My last foray into mainstream media led to a curious reaction. Last post, I wrote about Channel 10’s newspiece entitled “Back Pain Mystery”.
To my colleagues and to those of us working to raise the profile of the disease, it was a win. Prime time news, if only for a fleeting minute or two, highlighted a disease which is poorly understood, one that certainly struggles to get a mention.
Inaccuracies….yes, there were some.
A news angle which simplified the disease way too much…this was always on the cards.
An inability for a short news story to convey the many difficulties patients may suffer from this disease and their family and friend’s lack of understanding…what else would you expect?
Facebook discussions ensued with vocal ankylosing spondylitis sufferers explaining how unhelpful this type of mainstream media is in improving how people may understand their plight.
I’ve thought about it a bit. Actually, a lot. And those vocalising are correct. Not so useful for their situation.
It’s however about a bigger picture. As all of those with ankylosing spondylitis will attest, it’s a frustratingly long time for most before they even know what disease is causing their chronic spinal pain.
A time spent on treatments which are less effective. Wasted time and money. Additional pain and lost opportunities from things foregone.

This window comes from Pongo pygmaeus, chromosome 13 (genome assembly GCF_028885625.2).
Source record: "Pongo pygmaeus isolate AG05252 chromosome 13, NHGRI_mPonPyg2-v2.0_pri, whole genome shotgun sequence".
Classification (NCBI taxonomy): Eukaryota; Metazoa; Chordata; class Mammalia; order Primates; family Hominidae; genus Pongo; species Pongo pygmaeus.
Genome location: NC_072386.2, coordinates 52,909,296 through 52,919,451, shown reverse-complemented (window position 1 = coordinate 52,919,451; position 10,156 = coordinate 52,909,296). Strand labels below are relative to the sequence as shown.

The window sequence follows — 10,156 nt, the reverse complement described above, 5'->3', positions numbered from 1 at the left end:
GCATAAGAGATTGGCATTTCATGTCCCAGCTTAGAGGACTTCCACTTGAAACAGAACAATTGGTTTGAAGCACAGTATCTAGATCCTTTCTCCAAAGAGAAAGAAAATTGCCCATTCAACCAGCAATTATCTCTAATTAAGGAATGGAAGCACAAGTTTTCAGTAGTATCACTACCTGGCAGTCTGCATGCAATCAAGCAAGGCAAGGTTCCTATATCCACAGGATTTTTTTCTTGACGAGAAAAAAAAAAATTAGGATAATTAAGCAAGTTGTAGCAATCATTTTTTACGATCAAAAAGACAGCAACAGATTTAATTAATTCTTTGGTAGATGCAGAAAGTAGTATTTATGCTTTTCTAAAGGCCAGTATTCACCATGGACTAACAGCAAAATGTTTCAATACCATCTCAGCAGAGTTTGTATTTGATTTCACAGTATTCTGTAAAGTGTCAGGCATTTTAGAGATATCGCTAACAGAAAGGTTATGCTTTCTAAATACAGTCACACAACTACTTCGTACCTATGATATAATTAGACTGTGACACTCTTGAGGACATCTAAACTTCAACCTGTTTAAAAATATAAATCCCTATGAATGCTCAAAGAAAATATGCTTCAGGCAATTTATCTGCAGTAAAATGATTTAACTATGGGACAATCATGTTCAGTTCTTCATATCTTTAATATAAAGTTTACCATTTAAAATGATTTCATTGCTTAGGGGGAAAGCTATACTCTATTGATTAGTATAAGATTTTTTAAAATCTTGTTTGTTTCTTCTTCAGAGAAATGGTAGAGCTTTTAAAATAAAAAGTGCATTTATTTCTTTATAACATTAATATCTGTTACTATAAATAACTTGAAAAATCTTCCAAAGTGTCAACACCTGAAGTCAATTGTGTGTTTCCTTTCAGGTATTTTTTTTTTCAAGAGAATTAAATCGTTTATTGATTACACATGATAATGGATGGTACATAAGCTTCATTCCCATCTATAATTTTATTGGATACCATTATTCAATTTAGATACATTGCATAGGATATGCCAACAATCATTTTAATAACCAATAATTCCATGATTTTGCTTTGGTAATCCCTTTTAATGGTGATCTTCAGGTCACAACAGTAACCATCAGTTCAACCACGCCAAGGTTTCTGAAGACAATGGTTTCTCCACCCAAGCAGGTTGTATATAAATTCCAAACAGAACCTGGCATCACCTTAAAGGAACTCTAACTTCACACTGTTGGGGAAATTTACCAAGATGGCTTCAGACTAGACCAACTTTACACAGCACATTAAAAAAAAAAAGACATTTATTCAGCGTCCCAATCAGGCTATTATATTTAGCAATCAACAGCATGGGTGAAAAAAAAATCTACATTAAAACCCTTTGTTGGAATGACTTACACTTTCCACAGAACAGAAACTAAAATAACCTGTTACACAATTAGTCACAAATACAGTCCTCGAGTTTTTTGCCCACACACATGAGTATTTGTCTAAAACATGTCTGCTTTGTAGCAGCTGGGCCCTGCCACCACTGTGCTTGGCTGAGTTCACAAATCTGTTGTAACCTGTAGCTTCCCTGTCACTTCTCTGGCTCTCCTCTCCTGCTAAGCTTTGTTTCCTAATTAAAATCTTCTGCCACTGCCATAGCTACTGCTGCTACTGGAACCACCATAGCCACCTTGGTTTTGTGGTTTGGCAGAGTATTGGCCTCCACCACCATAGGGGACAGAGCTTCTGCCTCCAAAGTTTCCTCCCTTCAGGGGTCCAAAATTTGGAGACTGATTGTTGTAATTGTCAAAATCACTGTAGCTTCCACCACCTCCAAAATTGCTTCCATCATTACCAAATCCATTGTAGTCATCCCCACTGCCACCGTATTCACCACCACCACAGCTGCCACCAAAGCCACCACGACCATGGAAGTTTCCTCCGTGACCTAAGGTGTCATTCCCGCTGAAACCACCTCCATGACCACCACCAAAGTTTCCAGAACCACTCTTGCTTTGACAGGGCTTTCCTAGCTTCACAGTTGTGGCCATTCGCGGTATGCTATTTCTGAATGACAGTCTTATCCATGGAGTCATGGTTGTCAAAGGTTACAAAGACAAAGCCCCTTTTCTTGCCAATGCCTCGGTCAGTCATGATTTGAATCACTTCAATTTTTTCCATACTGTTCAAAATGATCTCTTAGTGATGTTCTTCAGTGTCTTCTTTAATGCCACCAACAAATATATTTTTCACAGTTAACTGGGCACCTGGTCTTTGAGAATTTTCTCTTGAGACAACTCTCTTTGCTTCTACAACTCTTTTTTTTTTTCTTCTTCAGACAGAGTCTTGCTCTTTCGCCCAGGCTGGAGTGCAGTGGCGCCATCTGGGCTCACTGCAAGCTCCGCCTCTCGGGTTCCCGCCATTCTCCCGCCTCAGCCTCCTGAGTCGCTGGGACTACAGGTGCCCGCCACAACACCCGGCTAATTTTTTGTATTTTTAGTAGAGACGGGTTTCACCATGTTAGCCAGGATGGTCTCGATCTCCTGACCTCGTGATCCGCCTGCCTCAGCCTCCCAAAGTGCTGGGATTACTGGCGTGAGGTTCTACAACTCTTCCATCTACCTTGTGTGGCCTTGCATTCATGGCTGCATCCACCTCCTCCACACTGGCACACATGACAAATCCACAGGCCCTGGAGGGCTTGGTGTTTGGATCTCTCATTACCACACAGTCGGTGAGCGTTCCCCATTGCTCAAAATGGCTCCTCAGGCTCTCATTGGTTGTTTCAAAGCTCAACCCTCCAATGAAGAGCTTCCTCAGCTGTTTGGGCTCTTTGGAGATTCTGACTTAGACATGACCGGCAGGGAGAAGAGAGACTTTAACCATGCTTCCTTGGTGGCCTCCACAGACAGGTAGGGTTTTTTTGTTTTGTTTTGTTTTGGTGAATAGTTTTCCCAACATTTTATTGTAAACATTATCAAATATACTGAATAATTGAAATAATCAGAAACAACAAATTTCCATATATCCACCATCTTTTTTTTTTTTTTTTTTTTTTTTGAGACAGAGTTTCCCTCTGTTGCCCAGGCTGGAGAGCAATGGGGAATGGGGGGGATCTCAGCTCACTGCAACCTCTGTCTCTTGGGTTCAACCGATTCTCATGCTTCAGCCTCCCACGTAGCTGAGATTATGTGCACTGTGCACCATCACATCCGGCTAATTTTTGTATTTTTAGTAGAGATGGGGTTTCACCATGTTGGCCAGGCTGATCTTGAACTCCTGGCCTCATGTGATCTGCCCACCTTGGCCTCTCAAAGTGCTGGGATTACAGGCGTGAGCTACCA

It’s estimated that many wait a decade for the diagnosis.
This is way too long!
We need to reduce this and that’s the goal of the current Don’t Turn Your Back On It campaign.
To balance that short Channel 10 news story, many of us involved in the campaign are talking to journalists from internet news sites and newspaper. Some of these conversations might find their way into print or onto the net. There’s likely to be inaccuracies and any stories are likely to be incomplete, never quite explaining what it means to suffer the disease.
Here, I enclose 2 short videos, this time directed to general practitioners, released a few weeks ago. The aim again was to highlight a disease that many general practitioners would think is very uncommon in their clinics, to make them think of it when assessing those with unresolved, chronic spinal complaints.
Understanding back pain: differentiating inflammatory from mechanical
Ankylosing Spondylitis: the dangers of late diagnosis
We’re trying to make a difference. You can help by spreading the message. If you have colleagues, friends or family with long term spinal symptoms, they should consider taking this simple screener to see if ankylosing spondylitis might be the possible cause.